Facebook’s organic reach is over – so what now?

James Whatley is planning partner - innovation at Ogilvy & Mather Advertising London. He has a history of working mobile, social, and web and as for his innovation remit at O&M, that's just one simple four word brief: new stuff made useful. You can find him on Twitter @whatleydude.

The noise started at the turn of the year when, in an earlier article for The Drum about trends for 2014, the idea was put forward that 2014 would see the re-classification of Facebook as a paid media cchannel.

Last month, after conducting a considerable amount of research, Marshall Manson, MD of Social@Ogilvy Europe, published a white paper entitled ‘Facebook Zero: the death of organic reach’ which, using data from over 100 brand pages in the network, demonstrated the falling-off-a-cliff nature of organic reach in Facebook.

Word is finally getting out:

The free ride for brands on Facebook is coming to an end.

Now get over it.

Trust me, in the long run this is not a bad thing.

At Social Media World Forum last week, THE DEATH OF ORGANIC REACH was on the lips of nearly every attendee I spoke to. Moreover, nearly every breakout session touched upon it too and yet, aside from a few naysayers highlighting that their page was doing just fine (that’s great, but the plural of anecdote is not data), nobody was offering up any kind of solution.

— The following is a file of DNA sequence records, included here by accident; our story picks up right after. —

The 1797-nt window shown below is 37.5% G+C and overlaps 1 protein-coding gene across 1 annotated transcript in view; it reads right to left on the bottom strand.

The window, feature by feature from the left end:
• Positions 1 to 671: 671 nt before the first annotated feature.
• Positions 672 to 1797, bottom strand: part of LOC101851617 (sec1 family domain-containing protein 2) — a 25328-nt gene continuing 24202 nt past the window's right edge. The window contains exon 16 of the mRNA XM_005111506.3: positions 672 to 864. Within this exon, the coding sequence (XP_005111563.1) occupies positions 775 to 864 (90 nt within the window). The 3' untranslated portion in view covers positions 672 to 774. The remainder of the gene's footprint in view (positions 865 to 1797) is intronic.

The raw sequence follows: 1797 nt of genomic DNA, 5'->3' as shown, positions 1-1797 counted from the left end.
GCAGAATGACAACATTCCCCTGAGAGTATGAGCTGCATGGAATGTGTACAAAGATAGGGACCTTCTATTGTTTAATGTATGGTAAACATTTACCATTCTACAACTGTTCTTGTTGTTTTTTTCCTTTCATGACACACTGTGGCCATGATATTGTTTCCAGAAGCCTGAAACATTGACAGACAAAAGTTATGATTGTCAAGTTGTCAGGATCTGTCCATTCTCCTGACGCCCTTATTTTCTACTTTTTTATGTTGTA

So what the hell do you do now? Here are three options:

1. Throw money at it

Sorry, that’s quite crass. What I mean is: reassign media money that you’d previously invested in other [digital] channels into Facebook and start rethinking what it is you want to achieve in the channel. Maybe even consider doing those things the other way around.

Do you want to use advanced Facebook targeting and reach lookalikes of your fans, or do you want to increase the view count of posts to your fans?

Know thy platform, know thy objective.

Sidenote: It's also interesting to see the power shift from the content creators, back to the media buyers. Oh how we long for the days when these two teams worked hand in hand. But oh no, everyone does social now, right?

2. Embrace other/different platforms

In Manson’s white paper, he references adopting ‘platform neutrality’. This, of course, can only exist if you have multiple platforms to communicate on. I’ve been harbouring the thought for a while that one of the biggest drivers of Google+ take up this year would be Facebook itself. As it continues its monopolisation of social spaces and continues the move from earned to paid media, companies will naturally look at other platforms where ‘pay to play’ isn’t becoming the norm (at least not yet) and instead drive consumers there.

When strong-armed into offering up what my platform for 2014 would be at the aforementioned SMWF, I responded with Google+ for the reasons I’ve just outlined, but here's more: there is a common misconception that Facebook is the one with the power in this relationship. However, this is simply not the case. Facebook’s change of strategy could be to Google’s benefit. Look at it this way:

If every single Facebook button on every single ad switched out to Google+ tomorrow, take up of the latter would skyrocket.